The limitations period may also be equitably tolled where a habeas petitioner establishes two elements: (1) that he has been pursuing his rights diligently, and (2) that some extraordinary circumstance stood in his way. Pace v. DiGuglielmo, 544 U.S. 408, 418 (2005). The threshold necessary to trigger equitable tolling is very high, and equitable tolling only applies where a petitioner shows that despite diligently pursuing his rights, some external force causedthe untimeliness. Waldron-Ramsey v. Pacholke, 556 F.3d 1008, 1011 (9th Cir. 2009).

Petitioner has the burden of showing facts entitling him to statutory and equitable tolling. Smith v. Duncan, 297 F.3d 809, 814 (9th Cir. 2002); Miranda v. Castro, 292 F.3d 1063, 1065 (9th Cir. 2002).

III. Analysis

In this case, the statute of limitations began to run on the date on which the factual predicate of petitioner's claim could have been discovered through the exercise of due diligence. See 28 U.S.C. § 2244(d)(1)(A). Where a petitioner challenges the result of a prison disciplinary decision, the statute of limitations begins running the day after his administrative appeal is denied. Shelby v. Bartlett, 391 F.3d 1061, 1065-66 (9th Cir. 2004). The one-year limitations period in this case therefore began running on May 22, 2007, the day after petitioner's administrative appeal was denied at the director's level. Thus, petitioner had until May 22, 2008 to file his federal habeas petition. However, he did not file the instant petition until November 30, 2009. Absent tolling, his application in this court is more than a year late.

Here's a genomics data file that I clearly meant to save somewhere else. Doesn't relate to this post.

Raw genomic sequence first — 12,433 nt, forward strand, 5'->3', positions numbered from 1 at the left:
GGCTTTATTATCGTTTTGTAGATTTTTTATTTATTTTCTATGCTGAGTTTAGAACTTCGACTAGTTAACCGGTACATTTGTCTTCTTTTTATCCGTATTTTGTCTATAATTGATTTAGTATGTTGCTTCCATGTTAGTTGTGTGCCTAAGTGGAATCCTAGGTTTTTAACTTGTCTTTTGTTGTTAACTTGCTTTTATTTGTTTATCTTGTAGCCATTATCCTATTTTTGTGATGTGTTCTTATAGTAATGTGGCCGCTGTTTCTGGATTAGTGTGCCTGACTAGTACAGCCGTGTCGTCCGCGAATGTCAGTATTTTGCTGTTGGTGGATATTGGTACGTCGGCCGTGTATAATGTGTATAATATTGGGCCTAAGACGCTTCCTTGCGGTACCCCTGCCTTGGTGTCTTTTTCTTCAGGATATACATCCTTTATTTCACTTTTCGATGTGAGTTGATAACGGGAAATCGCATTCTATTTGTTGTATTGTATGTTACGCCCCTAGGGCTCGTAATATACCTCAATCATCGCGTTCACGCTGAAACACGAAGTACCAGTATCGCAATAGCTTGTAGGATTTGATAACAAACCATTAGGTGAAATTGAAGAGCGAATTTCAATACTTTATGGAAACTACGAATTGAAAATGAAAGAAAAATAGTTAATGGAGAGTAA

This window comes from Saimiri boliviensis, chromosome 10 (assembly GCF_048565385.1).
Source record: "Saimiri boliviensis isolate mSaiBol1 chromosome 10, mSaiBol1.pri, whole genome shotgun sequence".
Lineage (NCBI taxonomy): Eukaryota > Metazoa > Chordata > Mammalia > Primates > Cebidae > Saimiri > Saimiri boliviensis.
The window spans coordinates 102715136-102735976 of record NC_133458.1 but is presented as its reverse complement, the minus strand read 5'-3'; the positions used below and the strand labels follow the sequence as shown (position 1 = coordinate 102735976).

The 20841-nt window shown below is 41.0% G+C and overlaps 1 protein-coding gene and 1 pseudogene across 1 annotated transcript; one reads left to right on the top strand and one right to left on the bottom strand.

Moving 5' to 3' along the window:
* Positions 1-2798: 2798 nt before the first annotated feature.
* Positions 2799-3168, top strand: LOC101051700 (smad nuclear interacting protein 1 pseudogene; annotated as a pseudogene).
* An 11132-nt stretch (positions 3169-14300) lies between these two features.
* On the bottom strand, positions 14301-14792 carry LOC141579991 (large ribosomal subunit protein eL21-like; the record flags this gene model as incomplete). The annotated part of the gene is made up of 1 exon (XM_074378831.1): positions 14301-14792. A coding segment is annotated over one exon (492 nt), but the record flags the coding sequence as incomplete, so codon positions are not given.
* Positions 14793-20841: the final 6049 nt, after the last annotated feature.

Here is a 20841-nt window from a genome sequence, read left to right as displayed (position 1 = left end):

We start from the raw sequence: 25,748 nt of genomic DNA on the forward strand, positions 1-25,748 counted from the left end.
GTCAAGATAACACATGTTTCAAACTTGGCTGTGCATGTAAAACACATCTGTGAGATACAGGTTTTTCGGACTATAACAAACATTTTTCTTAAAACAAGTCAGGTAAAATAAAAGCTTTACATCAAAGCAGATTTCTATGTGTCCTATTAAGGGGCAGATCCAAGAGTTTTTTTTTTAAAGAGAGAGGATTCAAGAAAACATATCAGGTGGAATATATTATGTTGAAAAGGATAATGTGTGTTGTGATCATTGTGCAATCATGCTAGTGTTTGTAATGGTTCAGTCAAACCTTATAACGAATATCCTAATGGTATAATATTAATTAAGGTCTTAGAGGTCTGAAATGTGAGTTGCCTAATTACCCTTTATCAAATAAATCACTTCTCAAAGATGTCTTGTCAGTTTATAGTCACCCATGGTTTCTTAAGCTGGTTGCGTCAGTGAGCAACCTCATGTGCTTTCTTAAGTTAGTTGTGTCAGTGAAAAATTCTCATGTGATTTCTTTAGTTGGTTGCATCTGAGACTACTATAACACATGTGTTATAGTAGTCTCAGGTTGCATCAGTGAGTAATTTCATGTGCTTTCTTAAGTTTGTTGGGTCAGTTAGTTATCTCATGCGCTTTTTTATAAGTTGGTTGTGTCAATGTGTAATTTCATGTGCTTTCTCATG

Petitioner does not argue that he is entitled to statutory tolling. See Pet. at 2 ("There is no dispute to the factual data that petitioner did file his petition in state court after the one year AEDPA time period had already elapsed."). As he did not file his first state petition until October 17, 2008, months after the statute of limitations had already run, no statutory tolling is available to him.

Instead, petitioner argues that he is entitled to equitable tolling for two reasons: 1) he opted not to risk preparing the petition until no other inmates could read it, as he was afraid he would be labeled a snitch and retaliated against if it was discovered that he reported the existence of a weapon to the authorities; and 2) he is actually innocent of the weapons charge.